The Secret...Intimate Partner Violence

The Secret...Intimate Partner Violence
COMMENTARY BY KANDEE LEWIS

In August, a friend and community partner, Michelle Avan, was killed! I knew her to be kind, thoughtful, and brilliant. A mother, grandmother, mentor, and well-respected, prominent, Black Female Bank Executive!

People are struggling to understand why and how this could happen, especially to Michelle! It came from left field, unexpected. Not her! We can't wrap our heads around this senseless violence.

I was with her one week before she was murdered. We laughed and talked, thankful to be in each other's company after almost two years, thanks to COVID-19. We scheduled time to meet in September to discuss working with Black girls in our programs, helping them realize and achieve their goals, and live life abundantly.

I saw her at an event my company, Positive Results Center (PRC), was supporting. I was asked to speak about our work briefly. Ironically, I talked about "The Secret."

Every woman has a secret! Some know this secret intimately, and some carry someone else's secret. Fear, shame, blame, and denial keep the secret a secret. The secret is dating, domestic, intimate, or interpersonal violence. No matter what you call it, it's all violence and often ends up deadly.

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We will use Intimate Partner Violence (IPV) for this conversation, explicitly focusing on Black women.

IPV is rooted in power and control! IPV doesn't discriminate on age, ethnicity, gender, professional or financial status.

Black women are tired of being over-criminalized, sexualized, raped, murdered, and plagued by violence, racist systems, and structures, disproportionately impacting our communities.

Black women deserve safety and respect. It's impossible to solve the pandemic of systemic racism, oppression, and injustice without input from Black women. We have a right to inclusion with solutions.

Below Lewis provides a non-exhaustive list designed to help people understand what violence is, how it shows up, and what you can do to support someone!

The Facts:
  • Every 9 seconds, a woman in the United States is assaulted or beaten.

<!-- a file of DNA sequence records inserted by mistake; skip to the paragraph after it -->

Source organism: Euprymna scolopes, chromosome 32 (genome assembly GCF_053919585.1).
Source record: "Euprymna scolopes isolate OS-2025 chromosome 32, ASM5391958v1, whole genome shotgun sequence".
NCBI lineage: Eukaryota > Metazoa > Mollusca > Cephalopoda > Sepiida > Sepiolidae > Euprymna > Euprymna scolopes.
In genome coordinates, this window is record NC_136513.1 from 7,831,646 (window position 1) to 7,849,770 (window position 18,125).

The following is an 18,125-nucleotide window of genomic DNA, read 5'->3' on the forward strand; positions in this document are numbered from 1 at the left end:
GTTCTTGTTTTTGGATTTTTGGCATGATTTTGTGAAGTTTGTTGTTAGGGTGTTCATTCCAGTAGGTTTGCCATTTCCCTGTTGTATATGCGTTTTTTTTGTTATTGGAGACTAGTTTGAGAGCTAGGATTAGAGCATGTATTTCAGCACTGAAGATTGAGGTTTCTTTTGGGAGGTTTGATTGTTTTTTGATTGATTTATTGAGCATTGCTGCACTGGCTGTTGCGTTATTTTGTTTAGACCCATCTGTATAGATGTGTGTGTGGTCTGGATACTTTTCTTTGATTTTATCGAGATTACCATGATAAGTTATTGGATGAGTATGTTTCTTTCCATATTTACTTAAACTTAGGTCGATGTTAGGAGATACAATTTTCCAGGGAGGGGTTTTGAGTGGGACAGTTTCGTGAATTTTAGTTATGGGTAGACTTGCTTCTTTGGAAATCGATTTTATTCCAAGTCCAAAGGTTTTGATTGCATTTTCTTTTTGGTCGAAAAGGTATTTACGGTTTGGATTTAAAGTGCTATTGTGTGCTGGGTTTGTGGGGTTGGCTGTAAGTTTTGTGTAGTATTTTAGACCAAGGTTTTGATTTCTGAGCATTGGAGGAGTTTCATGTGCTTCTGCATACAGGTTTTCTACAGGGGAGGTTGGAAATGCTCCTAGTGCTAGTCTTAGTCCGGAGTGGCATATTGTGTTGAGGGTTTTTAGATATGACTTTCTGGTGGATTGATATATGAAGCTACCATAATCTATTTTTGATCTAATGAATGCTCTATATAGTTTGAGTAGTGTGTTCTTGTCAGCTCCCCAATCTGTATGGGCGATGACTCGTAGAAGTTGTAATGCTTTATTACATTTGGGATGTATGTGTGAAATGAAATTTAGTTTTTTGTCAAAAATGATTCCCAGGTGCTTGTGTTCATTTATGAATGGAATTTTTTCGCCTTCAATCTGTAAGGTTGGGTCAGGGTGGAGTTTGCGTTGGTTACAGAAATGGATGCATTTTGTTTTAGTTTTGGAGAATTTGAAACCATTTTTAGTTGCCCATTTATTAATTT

• The U.S. Census Bureau estimates 20.6 million Black women and girls live in the country, about 7% of the U.S. population.
  • 29.1% of Black females are victimized by IPV (including rape, physical assault, or stalking) and often the predator ISN'T prosecuted (Women of Color Network). Black women experience significantly higher rates of psychological abuse---humiliation, insults, name-calling, and coercive control (Institute for Women's Policy Research).
  • Black females experience IPV 35% higher than white females, 2.5 times higher than women of other races.
  • Racism, sexism, sizeism, uglification, shame, fear, reprisal, past/present trauma, lack of respect and trust make Black women less likely to report abuser or violence.
How You Can Help:
  • Listen to hear concerns. Ask "How Can I Help"?
  • When they tell you how you can help, do as they request
  • Don't judge their actions or lack of
  • Don't call them stupid, dumb
  • Don't say, "If it were you, you would…"
  • Help them find resources
  • Keep their confidence
Read the full article at suitelifesocal.com to learn more information about:
  • Forms of Violence
  • Reasons We Don't Report Abuse
  • Are You in An Abusive Relationship?
  • Things You Need to Know About Domestic Violence
  • If You're in An Abusive Relationship
For information, to schedule a workshop, volunteer, donate or join our board, please contact Positive Results Center at This email address is being protected from spambots. You need JavaScript enabled to view it. or (323) 783-9252; or contact a local domestic violence shelter or the Center for Domestic Violence at (800) 799=SAFE (7233).

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